Rassie Erasmus has accused the British and Irish Lions of compromising "the integrity of the game" by questioning Marius Jonker's officiating role in Saturday’s Test series opener.
Jonker acted as Television Match Official (TMO) as the Lions prevailed 22-17 in Cape Town, with the South African officiating over his compatriot Springboks.
The Lions had aired concerns ahead of the contest, fearing Jonker’s ability to maintain neutrality: though the Boks were the ones left ruing refereeing decisions in their first-Test defeat.
South Africa rugby director Erasmus suggested the Lions’ airing of worries over Jonker did not "sit well" with the Springboks camp, raising tensions still further ahead of Saturday’s second Test.
Erasmus also defended his use of Twitter to highlight Springboks’ grievances with last weekend’s refereeing, insisting he is not behind the Jaco Johan account with which he has interacted on social media.
"In the past we’ve found that when we talk in the media too much it normally backfires on us," said Erasmus.
"Warren talked last week about Marius Jonker. Warren is a great guy, I’ll tell you straight up, I always enjoy his company, he’s a good man. But it was weird for me that people would question Marius’ integrity.
"Say this weekend, Ben O’Keefe is a New Zealander and Warren is also a New Zealander, we would never say that. It wouldn’t sit well. The whole integrity of the game would be questioned, and we would never do that.
"I was baffled, when Marius was appointed as the TMO. I’m actually very good friends, close, close friends with Marius; I know him really well so I actually made a point not to speak to him before that match. Because I felt it was such a tough thing for him to do.
"But I did feel when he was mentioned because he’s South African, TMOing for the South Africa team, that didn’t sit well with me to be honest with you."
Asked if micro-analysing refereeing calls on Twitter would constitute a breach of the integrity of rugby, Erasmus agreed – then quickly insisted he had not strayed too far online.
"If somebody goes and micro-analyses every decision that’s not been taken, I think that’s awful, you can’t do that," said Erasmus. "The referee only has one pair of eyes.
"But I think if you analyse the things that he’s supposed to see, I think you’re then actually spot-on with the integrity of the game."
South Africa made three changes for Saturday's second Test against the Lions, with Steven Kitshoff, Frans Malherbe and Jasper Wiese all starting in the pack.
The Lions turned a 12-3 half-time deficit on its head in spectacular style in the first Test, winning the second half 19-5 to stun the reigning world champions on home turf.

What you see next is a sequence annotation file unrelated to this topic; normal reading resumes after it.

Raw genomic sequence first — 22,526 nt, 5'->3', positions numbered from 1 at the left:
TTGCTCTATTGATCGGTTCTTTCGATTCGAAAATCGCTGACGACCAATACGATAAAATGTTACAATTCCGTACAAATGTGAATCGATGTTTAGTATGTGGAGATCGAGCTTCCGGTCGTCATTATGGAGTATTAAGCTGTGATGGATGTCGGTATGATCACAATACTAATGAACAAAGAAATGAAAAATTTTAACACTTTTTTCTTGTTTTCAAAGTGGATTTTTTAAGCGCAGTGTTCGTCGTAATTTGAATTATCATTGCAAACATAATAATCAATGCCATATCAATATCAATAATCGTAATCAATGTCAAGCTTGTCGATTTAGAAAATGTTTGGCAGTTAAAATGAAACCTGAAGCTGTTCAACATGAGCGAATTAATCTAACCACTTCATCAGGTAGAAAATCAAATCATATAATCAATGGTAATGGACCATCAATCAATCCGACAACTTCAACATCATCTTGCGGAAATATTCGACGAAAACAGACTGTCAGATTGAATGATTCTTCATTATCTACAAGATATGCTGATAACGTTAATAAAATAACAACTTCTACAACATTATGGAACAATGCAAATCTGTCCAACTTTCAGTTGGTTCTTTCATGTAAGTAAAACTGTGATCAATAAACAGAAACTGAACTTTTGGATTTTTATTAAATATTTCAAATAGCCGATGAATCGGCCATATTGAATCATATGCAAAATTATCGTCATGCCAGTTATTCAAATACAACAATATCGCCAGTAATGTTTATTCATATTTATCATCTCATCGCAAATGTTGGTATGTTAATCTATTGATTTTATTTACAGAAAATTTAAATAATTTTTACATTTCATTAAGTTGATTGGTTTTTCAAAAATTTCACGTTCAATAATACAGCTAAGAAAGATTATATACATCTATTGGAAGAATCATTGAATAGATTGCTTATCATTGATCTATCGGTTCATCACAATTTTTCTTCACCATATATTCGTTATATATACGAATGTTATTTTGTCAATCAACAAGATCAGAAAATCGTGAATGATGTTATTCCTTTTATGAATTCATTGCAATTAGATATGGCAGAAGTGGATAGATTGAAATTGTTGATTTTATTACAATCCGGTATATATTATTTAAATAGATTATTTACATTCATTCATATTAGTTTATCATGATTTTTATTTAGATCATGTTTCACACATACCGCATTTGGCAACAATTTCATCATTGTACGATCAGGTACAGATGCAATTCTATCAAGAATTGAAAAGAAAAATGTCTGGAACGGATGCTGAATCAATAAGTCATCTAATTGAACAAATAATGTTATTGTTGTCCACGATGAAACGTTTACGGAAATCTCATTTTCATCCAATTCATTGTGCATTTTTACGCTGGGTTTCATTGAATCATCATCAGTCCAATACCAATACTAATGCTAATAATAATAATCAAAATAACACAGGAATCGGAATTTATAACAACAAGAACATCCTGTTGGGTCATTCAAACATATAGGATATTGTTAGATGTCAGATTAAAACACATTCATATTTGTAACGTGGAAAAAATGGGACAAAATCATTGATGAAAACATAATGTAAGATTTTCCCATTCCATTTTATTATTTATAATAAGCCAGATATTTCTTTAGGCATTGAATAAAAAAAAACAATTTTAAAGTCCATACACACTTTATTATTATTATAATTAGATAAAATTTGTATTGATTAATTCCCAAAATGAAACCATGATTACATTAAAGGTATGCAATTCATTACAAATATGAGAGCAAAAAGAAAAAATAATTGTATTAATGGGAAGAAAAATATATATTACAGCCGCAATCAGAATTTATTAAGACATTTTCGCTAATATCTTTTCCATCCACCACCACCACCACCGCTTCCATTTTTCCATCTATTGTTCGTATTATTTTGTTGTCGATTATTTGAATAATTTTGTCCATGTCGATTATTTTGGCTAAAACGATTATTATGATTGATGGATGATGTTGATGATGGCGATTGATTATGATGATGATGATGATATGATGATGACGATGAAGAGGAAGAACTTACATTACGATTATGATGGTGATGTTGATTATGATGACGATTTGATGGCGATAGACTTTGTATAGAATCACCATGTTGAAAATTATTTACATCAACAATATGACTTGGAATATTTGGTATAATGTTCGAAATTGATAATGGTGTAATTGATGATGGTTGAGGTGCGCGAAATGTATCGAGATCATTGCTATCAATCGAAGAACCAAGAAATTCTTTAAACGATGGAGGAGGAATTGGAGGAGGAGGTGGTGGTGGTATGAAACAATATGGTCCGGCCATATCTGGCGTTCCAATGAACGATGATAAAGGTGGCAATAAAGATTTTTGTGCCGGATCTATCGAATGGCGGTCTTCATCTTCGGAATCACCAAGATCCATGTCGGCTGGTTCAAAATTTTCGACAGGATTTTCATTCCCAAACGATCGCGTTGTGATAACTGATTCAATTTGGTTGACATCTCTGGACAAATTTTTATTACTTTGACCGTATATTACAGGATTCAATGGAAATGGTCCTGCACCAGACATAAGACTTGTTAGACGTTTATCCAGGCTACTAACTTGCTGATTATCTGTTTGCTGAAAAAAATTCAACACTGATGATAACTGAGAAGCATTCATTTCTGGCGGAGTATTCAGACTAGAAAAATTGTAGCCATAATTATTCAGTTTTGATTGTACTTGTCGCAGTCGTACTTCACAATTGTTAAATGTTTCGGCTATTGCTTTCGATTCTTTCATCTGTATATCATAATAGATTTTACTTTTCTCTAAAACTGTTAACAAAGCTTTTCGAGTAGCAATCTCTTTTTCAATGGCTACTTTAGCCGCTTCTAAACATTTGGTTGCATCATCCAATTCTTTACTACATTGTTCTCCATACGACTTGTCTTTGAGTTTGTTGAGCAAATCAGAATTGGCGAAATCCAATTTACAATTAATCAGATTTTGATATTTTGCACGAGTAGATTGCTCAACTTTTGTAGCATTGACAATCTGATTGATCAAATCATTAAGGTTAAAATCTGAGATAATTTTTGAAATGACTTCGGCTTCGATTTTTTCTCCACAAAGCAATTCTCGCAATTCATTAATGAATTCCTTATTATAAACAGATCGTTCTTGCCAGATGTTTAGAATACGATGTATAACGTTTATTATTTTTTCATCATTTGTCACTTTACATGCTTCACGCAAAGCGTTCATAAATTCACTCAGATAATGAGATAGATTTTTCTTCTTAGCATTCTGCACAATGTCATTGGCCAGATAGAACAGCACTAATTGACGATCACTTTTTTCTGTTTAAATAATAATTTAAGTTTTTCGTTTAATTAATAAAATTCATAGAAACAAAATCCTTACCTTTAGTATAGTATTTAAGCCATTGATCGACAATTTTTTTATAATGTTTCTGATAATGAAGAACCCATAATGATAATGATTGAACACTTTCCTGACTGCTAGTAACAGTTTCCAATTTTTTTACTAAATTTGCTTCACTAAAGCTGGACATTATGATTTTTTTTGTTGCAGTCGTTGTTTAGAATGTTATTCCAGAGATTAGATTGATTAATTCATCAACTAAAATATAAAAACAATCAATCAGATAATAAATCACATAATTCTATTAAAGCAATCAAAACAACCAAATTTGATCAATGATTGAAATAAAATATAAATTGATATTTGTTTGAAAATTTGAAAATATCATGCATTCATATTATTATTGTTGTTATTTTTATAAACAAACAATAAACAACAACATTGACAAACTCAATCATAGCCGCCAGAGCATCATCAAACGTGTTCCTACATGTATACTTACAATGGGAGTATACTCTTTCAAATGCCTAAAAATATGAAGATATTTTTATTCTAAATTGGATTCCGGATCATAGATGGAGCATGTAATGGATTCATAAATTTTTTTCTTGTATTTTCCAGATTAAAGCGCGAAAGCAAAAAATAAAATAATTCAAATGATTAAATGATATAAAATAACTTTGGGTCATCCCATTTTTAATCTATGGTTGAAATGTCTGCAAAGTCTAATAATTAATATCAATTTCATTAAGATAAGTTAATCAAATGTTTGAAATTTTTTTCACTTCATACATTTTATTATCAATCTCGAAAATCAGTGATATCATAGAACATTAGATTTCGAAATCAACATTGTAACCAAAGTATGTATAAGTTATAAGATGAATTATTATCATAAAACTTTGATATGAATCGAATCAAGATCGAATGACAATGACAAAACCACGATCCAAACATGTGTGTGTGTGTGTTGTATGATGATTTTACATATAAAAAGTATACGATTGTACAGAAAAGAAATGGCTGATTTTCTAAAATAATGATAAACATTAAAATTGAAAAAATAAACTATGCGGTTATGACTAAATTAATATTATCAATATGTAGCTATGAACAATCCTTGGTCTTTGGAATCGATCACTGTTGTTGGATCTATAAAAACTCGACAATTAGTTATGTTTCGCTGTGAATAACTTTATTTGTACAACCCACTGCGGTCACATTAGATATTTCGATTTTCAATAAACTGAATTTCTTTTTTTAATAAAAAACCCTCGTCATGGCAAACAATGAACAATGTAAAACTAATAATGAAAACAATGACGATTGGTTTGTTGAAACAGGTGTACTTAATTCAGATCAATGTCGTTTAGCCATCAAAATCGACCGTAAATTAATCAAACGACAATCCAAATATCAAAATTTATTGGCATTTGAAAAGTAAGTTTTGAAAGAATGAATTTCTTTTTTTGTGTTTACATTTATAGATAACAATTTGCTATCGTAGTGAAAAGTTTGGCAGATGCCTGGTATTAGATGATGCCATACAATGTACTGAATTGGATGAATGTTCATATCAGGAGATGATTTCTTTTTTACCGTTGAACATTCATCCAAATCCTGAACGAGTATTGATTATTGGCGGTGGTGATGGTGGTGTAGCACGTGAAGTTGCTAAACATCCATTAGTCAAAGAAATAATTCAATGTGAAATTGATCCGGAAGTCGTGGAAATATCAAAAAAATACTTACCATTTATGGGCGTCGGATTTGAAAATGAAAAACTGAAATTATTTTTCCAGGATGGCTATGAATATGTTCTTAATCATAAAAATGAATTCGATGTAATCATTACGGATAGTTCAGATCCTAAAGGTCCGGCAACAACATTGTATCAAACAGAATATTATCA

The hosts were denied tries for Willie Le Roux and Damian De Allende, with Erasmus later tweeting a clutch of clipped footage to raise incidents that left the Springbok management frustrated over officiating calls.
Erasmus interacted with one Twitter user named Jaco Johan, leading to suggestions the Boks boss had created the account himself.
The former Munster boss joined Tuesday’s Springboks press conference specifically to set the record straight, saying: "That’s actually why I’m here: no I’m actually not Jaco Johan, I’m Rassie Erasmus.
"I actually follow Jaco Johan, he’s a big supporter of us. He’s been feeding me some really good clips for a while now, things that I’ve actually used in the past.
Thanks. This is rugby - sometimes calls go for you and other times they dont https://t.co/ONZp0uoWJF— Rassie Erasmus (@RassieRugby) July 25, 2021
"He’s a very big supporter, a really funny guy and I quite enjoy the things that he does.
"I think I just retweeted two or three things I thought were accurate.
"And I tweeted twice just for a simple reason: as director of rugby the medical department is part of our department.
"I thought the way Cheslin Kolbe was picked off the ground could have been a serious injury.
"We teach our primary school children from any age or level that you leave a player as he is there, because it is dangerous.
"We wouldn’t like our Springbok players this Saturday to go and pick up every Lions player who is on their back.
"Otherwise I just thought the other tweet was, the Lions really deserved to win, they have gone through the same protocols as us, they are far away from home.
"So it was only those two tweets, and then obviously I did retweet a few things that I thought were spot-on. When something makes sense to me I like to retweet it."
Follow South Africa v Lions second Test with our live blog on RTÉ.ie/sport and the RTÉ News app or listen to live commentary with Donal Lenihan and Michael Corcoran on RTÉ's 2fm from 4.45pm Saturday.
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